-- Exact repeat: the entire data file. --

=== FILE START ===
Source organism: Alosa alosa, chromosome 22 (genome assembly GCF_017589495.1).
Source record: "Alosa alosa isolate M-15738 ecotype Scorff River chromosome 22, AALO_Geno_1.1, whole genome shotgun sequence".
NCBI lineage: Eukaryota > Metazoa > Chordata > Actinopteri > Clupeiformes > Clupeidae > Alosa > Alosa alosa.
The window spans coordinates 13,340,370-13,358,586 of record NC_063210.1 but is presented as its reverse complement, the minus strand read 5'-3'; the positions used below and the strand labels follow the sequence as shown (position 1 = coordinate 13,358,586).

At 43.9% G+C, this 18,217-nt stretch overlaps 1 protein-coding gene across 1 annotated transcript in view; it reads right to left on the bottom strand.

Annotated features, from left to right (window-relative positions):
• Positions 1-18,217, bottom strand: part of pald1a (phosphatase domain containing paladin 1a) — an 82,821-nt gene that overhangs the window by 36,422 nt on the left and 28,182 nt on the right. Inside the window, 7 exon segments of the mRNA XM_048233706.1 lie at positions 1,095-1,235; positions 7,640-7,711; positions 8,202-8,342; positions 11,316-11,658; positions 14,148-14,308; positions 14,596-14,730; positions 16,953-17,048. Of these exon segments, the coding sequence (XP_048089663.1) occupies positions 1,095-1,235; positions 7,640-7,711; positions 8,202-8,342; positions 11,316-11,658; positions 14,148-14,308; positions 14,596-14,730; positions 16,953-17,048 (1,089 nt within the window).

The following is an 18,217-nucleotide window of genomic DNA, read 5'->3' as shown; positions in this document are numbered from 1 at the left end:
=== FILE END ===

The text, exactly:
Source organism: Alosa alosa, chromosome 22 (genome assembly GCF_017589495.1).
Source record: "Alosa alosa isolate M-15738 ecotype Scorff River chromosome 22, AALO_Geno_1.1, whole genome shotgun sequence".
NCBI lineage: Eukaryota > Metazoa > Chordata > Actinopteri > Clupeiformes > Clupeidae > Alosa > Alosa alosa.
The window spans coordinates 13,340,370-13,358,586 of record NC_063210.1 but is presented as its reverse complement, the minus strand read 5'-3'; the positions used below and the strand labels follow the sequence as shown (position 1 = coordinate 13,358,586).

At 43.9% G+C, this 18,217-nt stretch overlaps 1 protein-coding gene across 1 annotated transcript in view; it reads right to left on the bottom strand.

Annotated features, from left to right (window-relative positions):
• Positions 1-18,217, bottom strand: part of pald1a (phosphatase domain containing paladin 1a) — an 82,821-nt gene that overhangs the window by 36,422 nt on the left and 28,182 nt on the right. Inside the window, 7 exon segments of the mRNA XM_048233706.1 lie at positions 1,095-1,235; positions 7,640-7,711; positions 8,202-8,342; positions 11,316-11,658; positions 14,148-14,308; positions 14,596-14,730; positions 16,953-17,048. Of these exon segments, the coding sequence (XP_048089663.1) occupies positions 1,095-1,235; positions 7,640-7,711; positions 8,202-8,342; positions 11,316-11,658; positions 14,148-14,308; positions 14,596-14,730; positions 16,953-17,048 (1,089 nt within the window).

The following is an 18,217-nucleotide window of genomic DNA, read 5'->3' as shown; positions in this document are numbered from 1 at the left end: